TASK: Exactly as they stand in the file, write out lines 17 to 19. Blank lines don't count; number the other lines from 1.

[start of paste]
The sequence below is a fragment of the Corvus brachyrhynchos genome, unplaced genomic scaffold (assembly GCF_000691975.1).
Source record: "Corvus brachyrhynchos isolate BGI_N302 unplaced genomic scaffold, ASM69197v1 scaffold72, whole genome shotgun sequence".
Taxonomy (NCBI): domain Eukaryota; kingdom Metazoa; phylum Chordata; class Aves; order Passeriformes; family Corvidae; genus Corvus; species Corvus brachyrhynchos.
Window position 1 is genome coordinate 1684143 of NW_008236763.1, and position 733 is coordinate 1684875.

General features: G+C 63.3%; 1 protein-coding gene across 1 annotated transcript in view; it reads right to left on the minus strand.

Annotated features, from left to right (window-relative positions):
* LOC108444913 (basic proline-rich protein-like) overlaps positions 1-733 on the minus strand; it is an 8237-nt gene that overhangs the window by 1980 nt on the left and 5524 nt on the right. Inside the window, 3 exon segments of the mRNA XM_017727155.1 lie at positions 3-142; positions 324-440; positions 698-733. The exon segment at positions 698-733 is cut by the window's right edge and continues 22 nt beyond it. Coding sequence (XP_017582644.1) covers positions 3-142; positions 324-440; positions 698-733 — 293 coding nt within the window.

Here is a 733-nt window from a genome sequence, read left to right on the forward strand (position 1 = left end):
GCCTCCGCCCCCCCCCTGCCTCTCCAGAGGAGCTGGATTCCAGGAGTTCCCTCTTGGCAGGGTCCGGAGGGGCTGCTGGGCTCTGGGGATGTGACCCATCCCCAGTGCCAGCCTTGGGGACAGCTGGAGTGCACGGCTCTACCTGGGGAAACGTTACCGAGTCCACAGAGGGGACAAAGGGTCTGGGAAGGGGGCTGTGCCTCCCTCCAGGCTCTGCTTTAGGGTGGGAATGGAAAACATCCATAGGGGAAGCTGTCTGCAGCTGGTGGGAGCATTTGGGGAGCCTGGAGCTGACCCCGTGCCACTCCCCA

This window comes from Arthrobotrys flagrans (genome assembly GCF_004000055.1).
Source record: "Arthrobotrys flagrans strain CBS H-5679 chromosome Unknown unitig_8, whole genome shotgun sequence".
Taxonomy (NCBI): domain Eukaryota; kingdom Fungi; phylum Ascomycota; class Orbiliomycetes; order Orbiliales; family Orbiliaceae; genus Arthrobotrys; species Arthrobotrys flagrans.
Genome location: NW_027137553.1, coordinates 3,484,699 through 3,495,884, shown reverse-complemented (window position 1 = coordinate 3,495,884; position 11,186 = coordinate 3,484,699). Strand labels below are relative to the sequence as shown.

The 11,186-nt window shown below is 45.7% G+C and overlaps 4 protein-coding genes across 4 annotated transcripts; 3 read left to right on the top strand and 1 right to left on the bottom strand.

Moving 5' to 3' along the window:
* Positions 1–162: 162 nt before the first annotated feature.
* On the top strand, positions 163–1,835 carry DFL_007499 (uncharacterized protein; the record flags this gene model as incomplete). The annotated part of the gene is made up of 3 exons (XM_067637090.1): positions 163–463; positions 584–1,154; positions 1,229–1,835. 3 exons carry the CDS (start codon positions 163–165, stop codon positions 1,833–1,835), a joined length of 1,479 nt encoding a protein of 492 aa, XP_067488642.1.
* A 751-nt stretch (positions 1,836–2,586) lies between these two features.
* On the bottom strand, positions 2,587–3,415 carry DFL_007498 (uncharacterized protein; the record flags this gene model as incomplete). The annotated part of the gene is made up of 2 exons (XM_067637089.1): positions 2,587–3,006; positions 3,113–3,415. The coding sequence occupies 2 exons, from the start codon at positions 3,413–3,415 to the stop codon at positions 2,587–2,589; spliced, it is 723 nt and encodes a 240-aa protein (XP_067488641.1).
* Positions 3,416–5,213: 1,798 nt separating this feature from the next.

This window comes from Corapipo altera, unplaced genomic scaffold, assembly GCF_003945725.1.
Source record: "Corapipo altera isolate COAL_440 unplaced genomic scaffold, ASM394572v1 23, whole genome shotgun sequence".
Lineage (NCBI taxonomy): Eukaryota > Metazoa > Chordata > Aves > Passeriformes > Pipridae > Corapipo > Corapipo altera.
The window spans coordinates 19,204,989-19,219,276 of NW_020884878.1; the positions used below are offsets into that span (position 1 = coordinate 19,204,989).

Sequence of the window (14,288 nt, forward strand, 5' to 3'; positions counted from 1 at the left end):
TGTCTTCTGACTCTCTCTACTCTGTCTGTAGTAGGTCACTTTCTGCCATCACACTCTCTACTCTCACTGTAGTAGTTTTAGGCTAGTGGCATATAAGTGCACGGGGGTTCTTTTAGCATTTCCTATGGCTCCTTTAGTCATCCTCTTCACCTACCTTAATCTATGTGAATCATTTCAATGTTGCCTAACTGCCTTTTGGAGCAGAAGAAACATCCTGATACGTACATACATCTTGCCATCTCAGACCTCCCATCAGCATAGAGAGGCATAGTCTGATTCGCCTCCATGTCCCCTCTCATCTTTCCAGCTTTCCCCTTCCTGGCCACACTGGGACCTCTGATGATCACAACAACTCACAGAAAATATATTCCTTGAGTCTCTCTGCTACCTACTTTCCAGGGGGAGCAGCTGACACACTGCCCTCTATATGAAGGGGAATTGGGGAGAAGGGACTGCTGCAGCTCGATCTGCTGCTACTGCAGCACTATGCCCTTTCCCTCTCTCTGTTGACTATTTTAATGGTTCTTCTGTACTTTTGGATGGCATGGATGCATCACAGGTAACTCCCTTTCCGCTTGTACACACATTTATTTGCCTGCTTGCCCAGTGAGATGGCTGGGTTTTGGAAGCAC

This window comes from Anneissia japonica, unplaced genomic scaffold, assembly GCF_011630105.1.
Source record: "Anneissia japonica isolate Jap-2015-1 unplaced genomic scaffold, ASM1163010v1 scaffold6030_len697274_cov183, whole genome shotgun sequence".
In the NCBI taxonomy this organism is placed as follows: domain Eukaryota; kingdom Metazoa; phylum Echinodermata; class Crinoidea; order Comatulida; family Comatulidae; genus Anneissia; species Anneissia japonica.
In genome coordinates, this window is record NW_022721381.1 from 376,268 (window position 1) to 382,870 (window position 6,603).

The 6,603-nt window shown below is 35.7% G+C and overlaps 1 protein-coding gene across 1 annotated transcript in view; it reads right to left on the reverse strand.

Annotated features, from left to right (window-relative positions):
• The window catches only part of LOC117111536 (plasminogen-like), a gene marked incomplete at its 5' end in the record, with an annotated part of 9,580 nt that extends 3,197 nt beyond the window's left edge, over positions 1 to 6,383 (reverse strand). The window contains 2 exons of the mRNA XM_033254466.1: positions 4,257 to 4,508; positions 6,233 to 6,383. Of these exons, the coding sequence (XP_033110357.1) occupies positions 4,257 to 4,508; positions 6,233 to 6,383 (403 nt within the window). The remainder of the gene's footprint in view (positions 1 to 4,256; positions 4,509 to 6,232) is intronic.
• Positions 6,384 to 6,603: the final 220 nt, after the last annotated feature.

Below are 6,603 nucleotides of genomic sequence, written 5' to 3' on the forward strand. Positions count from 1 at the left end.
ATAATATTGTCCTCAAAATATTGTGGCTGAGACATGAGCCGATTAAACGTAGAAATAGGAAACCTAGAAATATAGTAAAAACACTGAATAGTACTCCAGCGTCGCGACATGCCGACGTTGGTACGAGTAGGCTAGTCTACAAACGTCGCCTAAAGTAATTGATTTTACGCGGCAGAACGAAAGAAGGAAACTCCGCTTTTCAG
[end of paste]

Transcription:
* On the top strand, positions 163–1,835 carry DFL_007499 (uncharacterized protein; the record flags this gene model as incomplete). The annotated part of the gene is made up of 3 exons (XM_067637090.1): positions 163–463; positions 584–1,154; positions 1,229–1,835. 3 exons carry the CDS (start codon positions 163–165, stop codon positions 1,833–1,835), a joined length of 1,479 nt encoding a protein of 492 aa, XP_067488642.1.
* A 751-nt stretch (positions 1,836–2,586) lies between these two features.
* On the bottom strand, positions 2,587–3,415 carry DFL_007498 (uncharacterized protein; the record flags this gene model as incomplete). The annotated part of the gene is made up of 2 exons (XM_067637089.1): positions 2,587–3,006; positions 3,113–3,415. The coding sequence occupies 2 exons, from the start codon at positions 3,413–3,415 to the stop codon at positions 2,587–2,589; spliced, it is 723 nt and encodes a 240-aa protein (XP_067488641.1).